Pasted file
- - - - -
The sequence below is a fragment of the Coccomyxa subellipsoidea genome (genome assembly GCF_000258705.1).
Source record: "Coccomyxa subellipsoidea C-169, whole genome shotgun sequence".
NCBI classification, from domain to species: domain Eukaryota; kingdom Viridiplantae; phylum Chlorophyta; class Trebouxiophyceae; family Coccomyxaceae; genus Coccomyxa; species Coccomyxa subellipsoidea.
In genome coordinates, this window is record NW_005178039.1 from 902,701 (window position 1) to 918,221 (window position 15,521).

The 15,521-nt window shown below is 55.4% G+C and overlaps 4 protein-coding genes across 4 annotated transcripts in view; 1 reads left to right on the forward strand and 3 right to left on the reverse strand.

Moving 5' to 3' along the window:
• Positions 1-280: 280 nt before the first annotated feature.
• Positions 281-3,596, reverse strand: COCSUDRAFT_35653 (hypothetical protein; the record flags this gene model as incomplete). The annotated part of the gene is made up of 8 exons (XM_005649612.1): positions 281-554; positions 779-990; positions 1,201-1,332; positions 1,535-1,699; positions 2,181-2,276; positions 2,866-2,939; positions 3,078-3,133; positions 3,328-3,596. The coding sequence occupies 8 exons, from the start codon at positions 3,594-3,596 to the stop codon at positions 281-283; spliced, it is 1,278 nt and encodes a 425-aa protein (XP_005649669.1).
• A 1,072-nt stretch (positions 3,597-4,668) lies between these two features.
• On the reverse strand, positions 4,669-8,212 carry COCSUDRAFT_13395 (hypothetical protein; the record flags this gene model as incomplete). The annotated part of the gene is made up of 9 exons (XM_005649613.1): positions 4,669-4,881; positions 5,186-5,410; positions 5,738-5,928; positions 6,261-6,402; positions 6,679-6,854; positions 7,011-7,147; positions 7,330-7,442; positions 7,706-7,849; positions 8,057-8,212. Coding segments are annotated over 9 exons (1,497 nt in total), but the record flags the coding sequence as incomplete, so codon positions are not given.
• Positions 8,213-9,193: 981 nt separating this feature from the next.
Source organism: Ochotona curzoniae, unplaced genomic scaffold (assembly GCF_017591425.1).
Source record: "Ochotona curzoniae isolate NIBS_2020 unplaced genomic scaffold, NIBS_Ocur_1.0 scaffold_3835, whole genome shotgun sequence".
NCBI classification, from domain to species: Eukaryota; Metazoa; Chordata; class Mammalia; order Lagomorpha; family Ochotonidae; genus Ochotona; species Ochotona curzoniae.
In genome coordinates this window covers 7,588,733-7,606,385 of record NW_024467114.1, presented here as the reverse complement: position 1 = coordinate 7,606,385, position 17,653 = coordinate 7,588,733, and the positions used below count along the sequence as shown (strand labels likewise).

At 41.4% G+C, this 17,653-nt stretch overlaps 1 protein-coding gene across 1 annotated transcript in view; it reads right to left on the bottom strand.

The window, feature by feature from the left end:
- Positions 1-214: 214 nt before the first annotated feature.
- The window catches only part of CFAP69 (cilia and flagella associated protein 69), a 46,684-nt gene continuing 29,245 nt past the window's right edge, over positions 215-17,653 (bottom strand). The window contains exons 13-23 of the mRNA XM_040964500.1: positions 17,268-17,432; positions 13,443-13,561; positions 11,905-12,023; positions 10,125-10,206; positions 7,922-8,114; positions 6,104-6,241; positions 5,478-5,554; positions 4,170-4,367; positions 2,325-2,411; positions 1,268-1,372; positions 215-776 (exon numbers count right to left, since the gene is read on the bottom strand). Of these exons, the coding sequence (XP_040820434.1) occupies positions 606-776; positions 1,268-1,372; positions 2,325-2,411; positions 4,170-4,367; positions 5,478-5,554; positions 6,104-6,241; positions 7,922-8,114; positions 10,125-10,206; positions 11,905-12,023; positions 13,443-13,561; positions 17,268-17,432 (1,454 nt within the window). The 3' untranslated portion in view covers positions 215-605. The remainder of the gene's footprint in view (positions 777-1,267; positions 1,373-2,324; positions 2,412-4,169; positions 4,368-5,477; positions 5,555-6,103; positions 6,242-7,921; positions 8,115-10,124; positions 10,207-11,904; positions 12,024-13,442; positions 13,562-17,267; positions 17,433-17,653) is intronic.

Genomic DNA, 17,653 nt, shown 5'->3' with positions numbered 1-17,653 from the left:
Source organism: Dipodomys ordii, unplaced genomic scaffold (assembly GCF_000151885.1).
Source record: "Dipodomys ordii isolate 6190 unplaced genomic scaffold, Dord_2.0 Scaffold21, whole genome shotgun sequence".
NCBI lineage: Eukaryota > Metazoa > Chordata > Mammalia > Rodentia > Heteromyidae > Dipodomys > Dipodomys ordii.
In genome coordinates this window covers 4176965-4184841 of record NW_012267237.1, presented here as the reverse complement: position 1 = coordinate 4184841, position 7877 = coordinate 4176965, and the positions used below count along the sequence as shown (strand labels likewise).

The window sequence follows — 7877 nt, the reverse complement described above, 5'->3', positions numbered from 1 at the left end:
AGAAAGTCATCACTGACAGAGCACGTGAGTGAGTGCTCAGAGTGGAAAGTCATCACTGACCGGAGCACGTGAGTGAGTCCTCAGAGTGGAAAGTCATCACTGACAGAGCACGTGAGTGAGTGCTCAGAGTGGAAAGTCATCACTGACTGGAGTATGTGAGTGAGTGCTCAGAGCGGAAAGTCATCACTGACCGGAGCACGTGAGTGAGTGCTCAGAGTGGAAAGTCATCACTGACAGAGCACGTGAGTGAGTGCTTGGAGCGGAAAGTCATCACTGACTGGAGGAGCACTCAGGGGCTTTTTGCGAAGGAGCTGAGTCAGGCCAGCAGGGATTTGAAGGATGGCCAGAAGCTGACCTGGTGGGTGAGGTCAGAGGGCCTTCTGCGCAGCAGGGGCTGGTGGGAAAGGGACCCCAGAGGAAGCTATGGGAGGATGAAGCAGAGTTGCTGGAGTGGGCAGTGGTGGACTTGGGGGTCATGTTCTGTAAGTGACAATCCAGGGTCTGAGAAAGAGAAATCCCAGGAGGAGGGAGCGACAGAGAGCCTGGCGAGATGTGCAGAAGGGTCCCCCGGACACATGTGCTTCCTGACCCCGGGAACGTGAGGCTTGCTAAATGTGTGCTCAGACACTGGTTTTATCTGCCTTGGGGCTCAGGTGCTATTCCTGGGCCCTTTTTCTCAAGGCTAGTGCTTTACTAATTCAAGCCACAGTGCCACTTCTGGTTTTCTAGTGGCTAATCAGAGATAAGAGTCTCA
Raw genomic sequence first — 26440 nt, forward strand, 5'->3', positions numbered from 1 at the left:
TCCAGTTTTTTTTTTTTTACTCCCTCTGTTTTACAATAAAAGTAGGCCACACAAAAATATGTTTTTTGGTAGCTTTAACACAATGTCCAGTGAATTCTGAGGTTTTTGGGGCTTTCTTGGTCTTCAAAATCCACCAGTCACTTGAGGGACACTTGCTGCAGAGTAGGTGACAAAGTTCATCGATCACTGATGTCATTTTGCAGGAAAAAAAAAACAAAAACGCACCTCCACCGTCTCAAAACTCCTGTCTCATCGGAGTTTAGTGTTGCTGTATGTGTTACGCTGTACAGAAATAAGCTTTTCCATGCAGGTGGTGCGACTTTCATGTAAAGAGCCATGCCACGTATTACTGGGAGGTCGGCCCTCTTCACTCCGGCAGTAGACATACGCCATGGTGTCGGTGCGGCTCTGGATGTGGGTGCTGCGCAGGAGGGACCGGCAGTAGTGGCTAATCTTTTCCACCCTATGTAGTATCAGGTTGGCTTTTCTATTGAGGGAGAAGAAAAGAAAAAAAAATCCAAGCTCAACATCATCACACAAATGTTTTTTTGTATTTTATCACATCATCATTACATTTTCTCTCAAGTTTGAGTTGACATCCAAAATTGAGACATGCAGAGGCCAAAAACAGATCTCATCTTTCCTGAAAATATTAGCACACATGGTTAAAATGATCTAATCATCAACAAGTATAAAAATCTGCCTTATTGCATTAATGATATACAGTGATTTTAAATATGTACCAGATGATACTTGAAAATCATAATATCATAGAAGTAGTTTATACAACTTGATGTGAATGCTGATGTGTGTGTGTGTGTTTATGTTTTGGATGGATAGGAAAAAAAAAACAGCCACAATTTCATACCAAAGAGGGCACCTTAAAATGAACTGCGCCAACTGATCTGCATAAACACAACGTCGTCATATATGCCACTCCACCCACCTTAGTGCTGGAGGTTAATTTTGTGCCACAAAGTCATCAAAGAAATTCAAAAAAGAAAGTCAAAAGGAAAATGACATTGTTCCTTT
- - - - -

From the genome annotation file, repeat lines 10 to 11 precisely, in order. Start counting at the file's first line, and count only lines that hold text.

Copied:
• On the reverse strand, positions 4,669-8,212 carry COCSUDRAFT_13395 (hypothetical protein; the record flags this gene model as incomplete). The annotated part of the gene is made up of 9 exons (XM_005649613.1): positions 4,669-4,881; positions 5,186-5,410; positions 5,738-5,928; positions 6,261-6,402; positions 6,679-6,854; positions 7,011-7,147; positions 7,330-7,442; positions 7,706-7,849; positions 8,057-8,212. Coding segments are annotated over 9 exons (1,497 nt in total), but the record flags the coding sequence as incomplete, so codon positions are not given.
• Positions 8,213-9,193: 981 nt separating this feature from the next.